Well, maybe this will help you understand his method and approach.
Some time ago Jim West posted a reflection on Matthias Grünewald’s crucifixion scene from the Isenheim Alter Piece. As Jim noted Karl Barth had this picture hanging over his desk…
On the wall behind him hovered a reproduction of Matthias Grunewald’s ‘Crucifixion‘ scene from the Isenheim Altar. I believe this piece of art was the perfect symbol for Barth’s work. Pointing at Jesus, uttering the words ‘He must increase, and I must decrease’, is John the Baptist. This really was Barth’s motto- ilum oportet crescere, me autem minui. It’s the motto of all authentic Christian Theologians as well.
I have loved this picture since I first laid eyes on it. If my memory serves me correctly I was in a class at seminary and my lecturer was no doubt talking (passionately) about Barth. I knew very little about the piece, but I loved what it symbolised. Some years later my wife and I were returning from India and we were meant to enjoy stopover in Malaysia however, we both suffered “Bombay belly” and spent several days inside the hotel recovering. While channel surfing I came across a documentary on the Isenheim Alter Piece. Among the many fascinating things that stood out to me about the picture’s history was the fact it was painted for a hospital specialising in skin diseases and if you look closely at the picture you will notice Jesus’ body is covered in sores and wounds. It was a constant reminder to those for whom it was painted that Jesus suffers with those who suffer…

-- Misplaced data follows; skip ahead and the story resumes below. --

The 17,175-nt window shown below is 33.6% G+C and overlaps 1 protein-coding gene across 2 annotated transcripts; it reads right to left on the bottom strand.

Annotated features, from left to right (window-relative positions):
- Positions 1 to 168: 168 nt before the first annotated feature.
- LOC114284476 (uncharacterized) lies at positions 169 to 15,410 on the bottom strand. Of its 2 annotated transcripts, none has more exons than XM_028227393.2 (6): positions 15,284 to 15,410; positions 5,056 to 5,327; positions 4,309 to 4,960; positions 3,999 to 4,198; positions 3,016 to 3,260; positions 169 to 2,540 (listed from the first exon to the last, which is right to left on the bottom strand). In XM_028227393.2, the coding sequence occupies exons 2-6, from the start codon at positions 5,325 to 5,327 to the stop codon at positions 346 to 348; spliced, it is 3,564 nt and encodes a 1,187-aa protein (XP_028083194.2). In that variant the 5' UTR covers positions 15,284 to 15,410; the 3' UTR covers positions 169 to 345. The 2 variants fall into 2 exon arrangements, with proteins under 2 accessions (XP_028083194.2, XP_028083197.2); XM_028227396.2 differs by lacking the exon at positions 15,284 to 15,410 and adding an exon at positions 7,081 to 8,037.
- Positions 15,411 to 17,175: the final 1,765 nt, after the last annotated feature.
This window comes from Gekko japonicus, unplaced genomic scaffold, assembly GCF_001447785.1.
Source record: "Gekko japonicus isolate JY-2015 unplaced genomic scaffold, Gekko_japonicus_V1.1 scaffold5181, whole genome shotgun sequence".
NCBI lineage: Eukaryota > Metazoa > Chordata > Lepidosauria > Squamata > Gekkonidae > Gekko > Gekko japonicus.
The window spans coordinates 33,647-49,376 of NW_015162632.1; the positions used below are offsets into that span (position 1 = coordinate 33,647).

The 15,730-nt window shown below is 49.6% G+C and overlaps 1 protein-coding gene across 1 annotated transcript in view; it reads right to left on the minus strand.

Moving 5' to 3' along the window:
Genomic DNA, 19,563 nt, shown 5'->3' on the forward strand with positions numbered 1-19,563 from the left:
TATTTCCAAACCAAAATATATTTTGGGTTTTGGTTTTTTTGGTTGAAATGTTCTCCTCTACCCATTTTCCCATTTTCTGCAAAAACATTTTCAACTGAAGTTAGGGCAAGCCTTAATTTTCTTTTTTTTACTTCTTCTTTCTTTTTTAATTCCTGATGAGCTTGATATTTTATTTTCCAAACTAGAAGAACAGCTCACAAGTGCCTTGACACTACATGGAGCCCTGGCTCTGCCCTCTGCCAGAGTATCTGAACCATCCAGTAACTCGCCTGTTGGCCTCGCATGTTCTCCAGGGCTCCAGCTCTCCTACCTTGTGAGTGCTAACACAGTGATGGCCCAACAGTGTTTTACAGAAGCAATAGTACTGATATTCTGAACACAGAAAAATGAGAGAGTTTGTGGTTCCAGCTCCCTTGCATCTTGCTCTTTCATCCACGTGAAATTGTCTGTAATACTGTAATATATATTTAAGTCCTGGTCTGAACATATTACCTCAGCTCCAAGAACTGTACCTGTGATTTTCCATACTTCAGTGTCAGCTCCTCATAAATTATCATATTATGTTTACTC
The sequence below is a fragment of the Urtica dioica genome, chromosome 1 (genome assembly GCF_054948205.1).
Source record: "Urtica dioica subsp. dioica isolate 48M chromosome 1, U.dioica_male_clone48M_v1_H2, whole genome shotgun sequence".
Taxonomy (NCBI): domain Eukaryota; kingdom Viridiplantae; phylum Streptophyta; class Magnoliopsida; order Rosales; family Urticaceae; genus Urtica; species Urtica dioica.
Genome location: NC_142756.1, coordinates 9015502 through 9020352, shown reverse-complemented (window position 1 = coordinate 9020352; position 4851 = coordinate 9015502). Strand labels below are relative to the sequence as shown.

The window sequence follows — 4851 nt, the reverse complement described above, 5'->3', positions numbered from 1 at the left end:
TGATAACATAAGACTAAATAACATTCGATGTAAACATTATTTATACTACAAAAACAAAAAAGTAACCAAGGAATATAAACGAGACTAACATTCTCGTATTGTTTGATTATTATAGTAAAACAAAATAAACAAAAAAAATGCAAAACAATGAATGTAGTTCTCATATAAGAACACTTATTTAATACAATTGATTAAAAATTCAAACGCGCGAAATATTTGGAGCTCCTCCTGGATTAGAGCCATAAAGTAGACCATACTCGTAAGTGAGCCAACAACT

On a personal level it is not so much the image of Christ in the picture that inspires me and helps us understand Barth. It is the picture of John the Baptist standing to the right of Jesus. In one hand he has the Scriptures while his other hand is outstretched towards the cross. With one hand on God’s word and the other arm, with its elongated finger extended towards Christ, I am reminded and encouraged by what I think is the perfect metaphor for faithful preaching and teaching. I am also given an insight into how Barth wrote and understood his own theological pilgrimage.
If you want to understand Barth don’t read about him, actually read through his Dogmatics. But may I encourage you to do so with this picture in mind (the Baptist specifically). I guarantee you will soon appreciate what it is Barth is saying (even if you do not agree). At every point Barth seeks to be like the Baptist, pointing us to Christ. I can think of no greater act for a pastor!
I think I see his point now!